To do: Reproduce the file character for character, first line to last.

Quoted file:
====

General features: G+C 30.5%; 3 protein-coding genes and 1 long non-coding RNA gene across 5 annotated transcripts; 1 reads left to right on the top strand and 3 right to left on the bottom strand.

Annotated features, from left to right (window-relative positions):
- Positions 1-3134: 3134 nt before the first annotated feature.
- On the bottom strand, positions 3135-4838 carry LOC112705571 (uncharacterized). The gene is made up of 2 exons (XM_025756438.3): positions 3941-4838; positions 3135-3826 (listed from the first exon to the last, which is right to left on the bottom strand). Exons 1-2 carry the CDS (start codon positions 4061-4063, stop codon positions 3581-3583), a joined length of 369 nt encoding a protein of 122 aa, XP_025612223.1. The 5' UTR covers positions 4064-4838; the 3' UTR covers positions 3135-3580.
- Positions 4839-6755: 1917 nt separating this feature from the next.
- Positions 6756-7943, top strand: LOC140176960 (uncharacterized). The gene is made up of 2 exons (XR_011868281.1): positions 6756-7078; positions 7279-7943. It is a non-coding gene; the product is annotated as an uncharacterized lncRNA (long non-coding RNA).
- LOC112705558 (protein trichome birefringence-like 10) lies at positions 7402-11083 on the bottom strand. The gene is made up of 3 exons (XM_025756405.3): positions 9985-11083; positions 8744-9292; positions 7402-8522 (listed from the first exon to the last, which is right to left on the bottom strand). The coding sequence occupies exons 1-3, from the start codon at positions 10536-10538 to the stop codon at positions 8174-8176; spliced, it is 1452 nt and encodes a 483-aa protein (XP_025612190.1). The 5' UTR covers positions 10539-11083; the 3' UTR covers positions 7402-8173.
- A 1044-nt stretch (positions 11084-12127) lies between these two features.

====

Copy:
General features: G+C 30.5%; 3 protein-coding genes and 1 long non-coding RNA gene across 5 annotated transcripts; 1 reads left to right on the top strand and 3 right to left on the bottom strand.

Annotated features, from left to right (window-relative positions):
- Positions 1-3134: 3134 nt before the first annotated feature.
- On the bottom strand, positions 3135-4838 carry LOC112705571 (uncharacterized). The gene is made up of 2 exons (XM_025756438.3): positions 3941-4838; positions 3135-3826 (listed from the first exon to the last, which is right to left on the bottom strand). Exons 1-2 carry the CDS (start codon positions 4061-4063, stop codon positions 3581-3583), a joined length of 369 nt encoding a protein of 122 aa, XP_025612223.1. The 5' UTR covers positions 4064-4838; the 3' UTR covers positions 3135-3580.
- Positions 4839-6755: 1917 nt separating this feature from the next.
- Positions 6756-7943, top strand: LOC140176960 (uncharacterized). The gene is made up of 2 exons (XR_011868281.1): positions 6756-7078; positions 7279-7943. It is a non-coding gene; the product is annotated as an uncharacterized lncRNA (long non-coding RNA).
- LOC112705558 (protein trichome birefringence-like 10) lies at positions 7402-11083 on the bottom strand. The gene is made up of 3 exons (XM_025756405.3): positions 9985-11083; positions 8744-9292; positions 7402-8522 (listed from the first exon to the last, which is right to left on the bottom strand). The coding sequence occupies exons 1-3, from the start codon at positions 10536-10538 to the stop codon at positions 8174-8176; spliced, it is 1452 nt and encodes a 483-aa protein (XP_025612190.1). The 5' UTR covers positions 10539-11083; the 3' UTR covers positions 7402-8173.
- A 1044-nt stretch (positions 11084-12127) lies between these two features.